Bolton faces uphill task in Turkey
ISTANBUL - Donald Trump’s national security advisor faced an uphill task on January 8 as he held more than two hours of talks with the Turkish leadership in Ankara about US plans for a slowed-down withdrawal from Syria.
John Bolton was joined by US military chief General Joseph Dunford and the administration’s Syria envoy, James Jeffrey, in the talks in the Turkish capital. The online edition of the Hurriyet newspaper said the US delegation met Ibrahim Kalin, spokesman and top foreign policy adviser of President Recep Tayyip Erdogan, deputy leaders of Turkey’s defence ministry and intelligence service and other officials. The meeting lasted two hours and ten minutes, the daily reported. No results were immediately available.
Turkey’s Anadolu news agency said Bolton was also due to meet Erdogan, although Erdogan’s official daily schedule did not include talks with the US national security adviser.
Trump made the decision to withdraw the 2,000 US soldiers from Syria in a phone call with Erdogan last month. But the US president quickly came under fire both at home and abroad for his abrupt move that appeared to leave the Syrian-Kurdish militia People's Protection Units (YPG), Washington’s most important ally in the fight against the Islamic State, open to an attack by Syria’s neighbour Turkey. Ankara regards the YPG as a terrorist organisation that threatens Turkey’s national security by running an autonomous region along Syria’s northern border.
As a result, Trump and senior administration officials such as Bolton and Secretary of State Michael Pompeo have walked back the announcement of an immediate withdrawal, with the president now speaking of a “prudent” process. Before his visit to Turkey, Bolton added a new condition to the withdrawal, saying Turkey must agree to protect the Kurdish allies of the United States
In another development that could fan Turkey’s ire, Pompeo did not rule out the deployment of military forces from Arab countries in northern Syria once the US troops leave. “We’re going to talk a lot about how to make sure we’re doing everything we can – we the broader we, the collective we, not just the United States,” Pompeo told reporters before embarking on his own tour of Middle East countries, according to a transcript by the State Department.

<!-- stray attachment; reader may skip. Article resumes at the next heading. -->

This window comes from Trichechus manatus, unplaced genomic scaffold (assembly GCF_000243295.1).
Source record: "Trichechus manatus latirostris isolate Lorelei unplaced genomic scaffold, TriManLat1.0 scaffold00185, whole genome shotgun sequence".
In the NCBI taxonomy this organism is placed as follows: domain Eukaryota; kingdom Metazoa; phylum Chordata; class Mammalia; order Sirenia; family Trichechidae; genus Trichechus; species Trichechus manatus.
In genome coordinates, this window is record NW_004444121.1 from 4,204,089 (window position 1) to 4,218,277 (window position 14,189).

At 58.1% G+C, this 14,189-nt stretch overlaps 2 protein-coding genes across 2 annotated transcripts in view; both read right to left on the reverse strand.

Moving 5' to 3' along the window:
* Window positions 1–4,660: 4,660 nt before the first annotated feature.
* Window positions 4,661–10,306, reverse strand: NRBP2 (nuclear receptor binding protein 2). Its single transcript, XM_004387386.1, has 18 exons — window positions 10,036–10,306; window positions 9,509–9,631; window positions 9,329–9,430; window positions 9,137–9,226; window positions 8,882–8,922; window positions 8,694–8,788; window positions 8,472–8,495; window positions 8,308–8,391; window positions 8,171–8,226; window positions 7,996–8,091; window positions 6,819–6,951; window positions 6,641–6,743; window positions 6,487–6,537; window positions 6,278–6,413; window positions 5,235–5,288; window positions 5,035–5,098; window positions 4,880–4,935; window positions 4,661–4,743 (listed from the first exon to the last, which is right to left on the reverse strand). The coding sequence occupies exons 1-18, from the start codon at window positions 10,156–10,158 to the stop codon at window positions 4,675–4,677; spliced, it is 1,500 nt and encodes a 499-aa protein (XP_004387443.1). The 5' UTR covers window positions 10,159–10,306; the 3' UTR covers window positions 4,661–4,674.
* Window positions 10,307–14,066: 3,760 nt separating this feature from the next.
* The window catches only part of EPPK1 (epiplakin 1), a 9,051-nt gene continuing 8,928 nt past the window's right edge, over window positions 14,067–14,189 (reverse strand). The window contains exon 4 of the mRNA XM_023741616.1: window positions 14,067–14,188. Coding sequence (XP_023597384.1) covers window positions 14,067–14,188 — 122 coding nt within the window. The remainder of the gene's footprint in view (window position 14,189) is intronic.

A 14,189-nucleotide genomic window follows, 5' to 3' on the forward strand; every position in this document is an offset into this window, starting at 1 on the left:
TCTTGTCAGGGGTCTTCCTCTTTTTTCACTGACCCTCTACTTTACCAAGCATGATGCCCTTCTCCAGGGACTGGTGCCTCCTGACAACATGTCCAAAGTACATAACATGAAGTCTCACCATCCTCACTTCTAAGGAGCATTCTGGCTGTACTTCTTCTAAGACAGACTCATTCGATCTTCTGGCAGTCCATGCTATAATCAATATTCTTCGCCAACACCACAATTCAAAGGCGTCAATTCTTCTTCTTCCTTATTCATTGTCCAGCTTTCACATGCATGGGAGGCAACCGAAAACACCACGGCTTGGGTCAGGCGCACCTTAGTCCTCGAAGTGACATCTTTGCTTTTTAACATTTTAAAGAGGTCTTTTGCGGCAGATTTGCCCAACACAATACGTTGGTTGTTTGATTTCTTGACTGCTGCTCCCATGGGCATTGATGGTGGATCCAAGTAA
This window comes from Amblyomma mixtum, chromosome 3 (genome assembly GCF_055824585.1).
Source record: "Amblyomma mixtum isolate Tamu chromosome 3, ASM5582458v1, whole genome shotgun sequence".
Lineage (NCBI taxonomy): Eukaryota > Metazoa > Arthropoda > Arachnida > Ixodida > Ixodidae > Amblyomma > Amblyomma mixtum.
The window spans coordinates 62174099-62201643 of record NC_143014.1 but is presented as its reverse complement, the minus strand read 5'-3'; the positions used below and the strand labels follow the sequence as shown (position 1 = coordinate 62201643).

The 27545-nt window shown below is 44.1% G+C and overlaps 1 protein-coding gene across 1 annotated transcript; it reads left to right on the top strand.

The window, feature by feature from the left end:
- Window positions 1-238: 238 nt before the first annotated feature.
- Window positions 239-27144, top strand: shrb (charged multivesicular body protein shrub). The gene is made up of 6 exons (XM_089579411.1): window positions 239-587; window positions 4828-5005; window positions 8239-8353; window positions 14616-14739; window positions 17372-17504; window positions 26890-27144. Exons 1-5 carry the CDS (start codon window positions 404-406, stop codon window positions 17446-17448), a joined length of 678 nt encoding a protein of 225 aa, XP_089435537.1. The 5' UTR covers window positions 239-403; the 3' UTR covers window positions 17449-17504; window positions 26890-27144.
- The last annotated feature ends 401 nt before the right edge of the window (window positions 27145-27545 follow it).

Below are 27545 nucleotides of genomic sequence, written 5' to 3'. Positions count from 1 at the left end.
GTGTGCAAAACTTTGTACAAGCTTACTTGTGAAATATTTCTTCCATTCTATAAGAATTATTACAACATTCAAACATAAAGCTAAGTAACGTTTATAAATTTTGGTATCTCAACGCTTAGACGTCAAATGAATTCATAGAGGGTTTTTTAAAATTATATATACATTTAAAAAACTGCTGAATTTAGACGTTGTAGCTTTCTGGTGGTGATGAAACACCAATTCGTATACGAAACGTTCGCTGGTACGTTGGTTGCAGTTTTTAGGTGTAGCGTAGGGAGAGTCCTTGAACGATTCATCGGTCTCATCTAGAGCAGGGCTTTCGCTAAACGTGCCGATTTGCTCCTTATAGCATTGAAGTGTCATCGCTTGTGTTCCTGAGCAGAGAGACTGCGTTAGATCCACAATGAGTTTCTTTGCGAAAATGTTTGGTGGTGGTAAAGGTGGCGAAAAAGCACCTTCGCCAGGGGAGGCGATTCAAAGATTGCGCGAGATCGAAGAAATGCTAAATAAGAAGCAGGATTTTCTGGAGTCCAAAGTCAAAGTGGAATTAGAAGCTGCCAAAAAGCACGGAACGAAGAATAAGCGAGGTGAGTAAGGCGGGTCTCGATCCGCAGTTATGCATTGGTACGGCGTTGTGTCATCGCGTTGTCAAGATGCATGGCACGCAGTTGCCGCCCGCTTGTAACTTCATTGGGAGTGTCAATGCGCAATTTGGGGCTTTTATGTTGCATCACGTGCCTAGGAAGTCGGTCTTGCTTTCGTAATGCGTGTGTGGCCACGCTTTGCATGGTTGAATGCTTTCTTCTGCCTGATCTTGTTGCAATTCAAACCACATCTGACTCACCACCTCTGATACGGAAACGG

That is not what the Turkish government wants to hear. Kalin made it clear before his meeting with Bolton that Ankara was determined to play a crucial role in northern Syria as the fighting in the war-torn country seemingly winds down after almost eight years. Kalin recalled that Erdogan’s saying that “we will be both on the ground and at the table” in Syria meant that both military and diplomatic means were options for Turkey, according to the Hurriyet Daily News.
Erdogan underlined that Turkey had “no argument with the Syrian Kurds,” but was fighting what his country regards as terrorist groups. Writing in the New York Times, the Turkish leader said the US withdrawal from Syria must be planned carefully and with the right partners, saying Turkey was the only country “with the power and commitment to perform that task.” Erdogan said Turkey was committed to defeating Ithe slamic State (ISIS) and “other terrorist groups” in Syria.
“President Trump made the right call to withdraw from Syria. The United States withdrawal, however, must be planned carefully and performed in cooperation with the right partners to protect the interests of the United States, the international community and the Syrian people,” Erdogan wrote. “Turkey, which has NATO’s second largest standing army, is the only country with the power and commitment to perform that task.”
Erdogan also proposed the creation of a “stabilisation force” in Syria, with fighters from all parts of Syrian society. “Only a diverse body can serve all Syrian citizens and bring law and order to various parts of the country.” Hurriyet reported that Turkey would ask the United States to hand over its military bases in Syria to Ankara or destroy them. The request could further complicate discussions over the US withdrawal.
Bolton’s talks in Ankara were also expected to address Turkey’s plan to buy a Russian missile-defence system, a decision criticised by the United States and other NATO partners. The Turkish side was expected to renew calls for an extradition of Fethullah Gulen, a Pennsylvania-based leader of a Muslim movement accused by Erdogan of having organised the coup attempt in Turkey in 2016.